Every year, the EU wastes almost 88 million tonnes of food, with more than half of it originating from families. However, we can all help by changing how we purchase, cook, and plan our meals to reduce food waste, money, and resources.
6 Ways to Reduce Food Waste At Home
These are the various easy ways to reduce food waste at home.
1. Make A Meal Plan
It’s only a good deal if we can use the food before it expires! Please keep in mind that our schedules can be hectic and unpredictable. ‘Buy one, get one free’ and such bulk discounts encourage us to buy more than we require, resulting in waste being transferred from the store to our homes. When it comes to food waste, it’s best not to buy more than you need.
Simple guidelines can assist you in purchasing only what you require:
- Make a week’s worth of food plans.
- Before going shopping, check or snap a photo of what’s left in the fridge and cupboards, so you know what you have.
- Shop for groceries after a meal rather than before.
- Make a shopping list with the quantities you’ll need.
- Don’t dismiss imperfect fruits and veggies; they’re still delicious and healthful.
2. Understand How To Store Your Food Properly
Apply the first-in-first-out approach to prevent food from disappearing into the cupboards or refrigerator. Fresh groceries are placed beneath products, with expiration dates getting more evident.
To avoid dripping, organize the fridge by placing ready-to-eat foods. For example, fruit and vegetables should be kept in a separate drawer.
Are you unsure if a food item should be kept inside or outside the refrigerator? Use a digital storage guide, smart fridge, app, or online template to keep track of your food storage at home.
3. Know The Basic Difference Between ‘Use By’ And ‘Best Before Dates
The ‘use-by date on packaged food indicates when the product is still safe to eat. Perishable items, such as cold meat, dairy, and ready-made meals, normally have a use-by date. To minimize wasting food, items should only be bought when and in the quantities required. It’s not a good idea to stock up.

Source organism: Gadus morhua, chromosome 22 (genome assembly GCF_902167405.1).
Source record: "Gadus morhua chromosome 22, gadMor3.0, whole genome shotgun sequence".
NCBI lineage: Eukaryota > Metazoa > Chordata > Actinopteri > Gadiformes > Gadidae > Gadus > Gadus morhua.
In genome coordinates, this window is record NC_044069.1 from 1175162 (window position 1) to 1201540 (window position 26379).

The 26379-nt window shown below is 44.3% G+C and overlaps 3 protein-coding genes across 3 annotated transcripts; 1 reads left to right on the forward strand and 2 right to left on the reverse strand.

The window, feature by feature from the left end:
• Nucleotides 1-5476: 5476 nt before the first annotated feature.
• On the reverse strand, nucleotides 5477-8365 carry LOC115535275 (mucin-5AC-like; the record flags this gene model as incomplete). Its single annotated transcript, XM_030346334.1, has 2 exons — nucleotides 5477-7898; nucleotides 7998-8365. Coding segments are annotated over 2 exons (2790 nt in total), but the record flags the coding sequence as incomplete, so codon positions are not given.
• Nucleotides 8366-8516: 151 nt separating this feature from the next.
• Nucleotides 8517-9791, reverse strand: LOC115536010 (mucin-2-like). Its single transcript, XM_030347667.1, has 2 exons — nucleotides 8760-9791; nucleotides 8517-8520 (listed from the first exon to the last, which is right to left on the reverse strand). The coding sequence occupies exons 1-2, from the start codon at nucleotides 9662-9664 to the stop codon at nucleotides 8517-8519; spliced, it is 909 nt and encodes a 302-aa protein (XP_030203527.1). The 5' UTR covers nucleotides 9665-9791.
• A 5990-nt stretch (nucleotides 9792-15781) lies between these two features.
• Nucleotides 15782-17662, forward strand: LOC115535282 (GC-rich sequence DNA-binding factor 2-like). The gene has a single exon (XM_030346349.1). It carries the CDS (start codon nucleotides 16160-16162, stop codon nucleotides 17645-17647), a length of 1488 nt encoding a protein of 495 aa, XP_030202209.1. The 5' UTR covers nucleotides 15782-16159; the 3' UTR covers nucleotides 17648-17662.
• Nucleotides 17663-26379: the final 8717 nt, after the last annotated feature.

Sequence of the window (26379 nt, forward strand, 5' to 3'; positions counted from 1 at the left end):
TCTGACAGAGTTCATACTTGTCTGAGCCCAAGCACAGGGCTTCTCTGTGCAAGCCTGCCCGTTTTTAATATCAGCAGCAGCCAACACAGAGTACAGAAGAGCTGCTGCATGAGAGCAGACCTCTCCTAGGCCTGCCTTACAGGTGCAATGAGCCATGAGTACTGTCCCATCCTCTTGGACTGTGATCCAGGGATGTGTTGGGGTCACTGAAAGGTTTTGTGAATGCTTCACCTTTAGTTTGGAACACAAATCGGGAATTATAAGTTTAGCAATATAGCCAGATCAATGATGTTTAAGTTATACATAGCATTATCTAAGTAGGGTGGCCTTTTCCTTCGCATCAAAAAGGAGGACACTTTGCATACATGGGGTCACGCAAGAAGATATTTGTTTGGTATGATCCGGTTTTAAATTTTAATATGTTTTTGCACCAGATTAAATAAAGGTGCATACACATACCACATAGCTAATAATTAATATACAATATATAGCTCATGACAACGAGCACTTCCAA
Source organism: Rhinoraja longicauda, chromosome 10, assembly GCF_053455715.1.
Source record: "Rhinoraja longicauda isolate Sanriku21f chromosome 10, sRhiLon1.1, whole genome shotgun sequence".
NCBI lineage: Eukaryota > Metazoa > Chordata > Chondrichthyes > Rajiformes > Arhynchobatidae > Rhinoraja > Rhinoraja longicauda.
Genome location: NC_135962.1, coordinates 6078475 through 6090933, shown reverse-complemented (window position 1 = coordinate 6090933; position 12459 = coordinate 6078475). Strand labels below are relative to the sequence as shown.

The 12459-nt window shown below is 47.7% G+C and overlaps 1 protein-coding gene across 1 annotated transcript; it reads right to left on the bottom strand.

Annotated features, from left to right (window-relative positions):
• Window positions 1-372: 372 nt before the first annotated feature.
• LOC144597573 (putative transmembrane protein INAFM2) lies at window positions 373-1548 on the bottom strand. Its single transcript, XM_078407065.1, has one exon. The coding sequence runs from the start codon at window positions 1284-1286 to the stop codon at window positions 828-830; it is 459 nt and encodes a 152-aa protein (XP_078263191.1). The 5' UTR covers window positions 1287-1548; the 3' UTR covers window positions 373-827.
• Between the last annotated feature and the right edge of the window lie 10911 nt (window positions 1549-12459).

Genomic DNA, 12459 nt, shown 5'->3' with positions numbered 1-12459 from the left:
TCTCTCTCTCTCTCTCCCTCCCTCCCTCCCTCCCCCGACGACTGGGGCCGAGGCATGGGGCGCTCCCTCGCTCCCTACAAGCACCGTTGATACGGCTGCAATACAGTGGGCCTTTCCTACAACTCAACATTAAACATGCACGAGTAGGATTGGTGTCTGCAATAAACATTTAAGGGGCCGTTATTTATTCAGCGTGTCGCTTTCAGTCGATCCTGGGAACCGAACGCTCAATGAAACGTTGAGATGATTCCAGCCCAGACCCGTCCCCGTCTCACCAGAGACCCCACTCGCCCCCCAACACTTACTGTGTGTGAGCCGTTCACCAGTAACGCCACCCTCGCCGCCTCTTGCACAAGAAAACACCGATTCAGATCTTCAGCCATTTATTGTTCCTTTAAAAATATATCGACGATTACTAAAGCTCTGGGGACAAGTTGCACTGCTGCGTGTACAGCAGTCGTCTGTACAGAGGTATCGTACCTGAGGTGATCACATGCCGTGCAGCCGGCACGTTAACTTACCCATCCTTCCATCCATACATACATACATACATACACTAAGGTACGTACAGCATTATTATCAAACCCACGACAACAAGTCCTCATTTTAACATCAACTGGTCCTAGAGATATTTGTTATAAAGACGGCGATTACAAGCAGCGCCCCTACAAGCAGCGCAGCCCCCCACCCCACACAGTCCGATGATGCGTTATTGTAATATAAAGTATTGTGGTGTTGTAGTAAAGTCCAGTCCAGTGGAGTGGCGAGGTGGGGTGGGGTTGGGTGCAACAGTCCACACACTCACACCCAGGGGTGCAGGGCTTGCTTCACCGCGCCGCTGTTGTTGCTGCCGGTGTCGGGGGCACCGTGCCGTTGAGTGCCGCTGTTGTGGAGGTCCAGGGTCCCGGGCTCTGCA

Use by dates is more rigid than ‘best before dates. Foods like dried beans, lentils, and pasta can be safely ingested after this period, albeit their quality may have deteriorated. To detect the quality of meals with this labeling, we should rely on our senses.
4. Make The Most Of What You Have
- Regularly check what’s in the fridge and cupboards, and use up foods about to expire.
- Toss any leftover vegetables into a spaghetti, soup, omelet, or stir fry to “clean out the fridge.”
- We get to try a new recipe while avoiding wasting wonderful ingredients.
- Get inventive and look for dishes that require a few ingredients.
- Freeze food before it expires. Smoothies can benefit from the addition of frozen fruits.
5. Don’t Serve Too Much Food
Here are a few basic things you can do to help:
- Rather than scraping surplus food from our plates into the trash, serve small portions and return for seconds.
- When serving meals, use smaller plates.
- Use low-cost kitchen aids such as measuring cups and scoops to determine acceptable portion amounts.
- Make eating more enjoyable by being conscious, eating away from a device, and taking more time.
- Lunch leftovers the next day can be taken to work. There aren’t enough leftovers for a whole meal? Mix and match from several dinners toss in some salad or bread, and we have a feast!
- Freeze for a later date. Frozen leftovers should be consumed within three months for the best benefits.
- Label leftovers with a date.
- When dining out, request a doggy bag; it is acceptable to take leftovers, and there should be no guilt. Bringing a container might also help you save money on packing.
- Share delicious leftover dishes with friends and family, host a feast with leftover food, or organize a food waste contest in your neighborhood.
6. Be Familiar With Your Molds
Whether we can still rescue the food if mold arises is dependent on what kind of mold it is. However, the following general guidelines can assist us in determining what to do.
Once the moldy component and the surrounding region have been removed, hard foods should be safe to eat. The category of firm foods includes:
- Hard cheeses.
- Hard cured meats (such as salami and ham).
- Firm fruits/ vegetables (such as cabbage, peppers, root vegetables).
Food waste may be reduced with simple forethought and good storage habits. To help you manage your meal budget while keeping you and your family safe, keep these ideas in mind.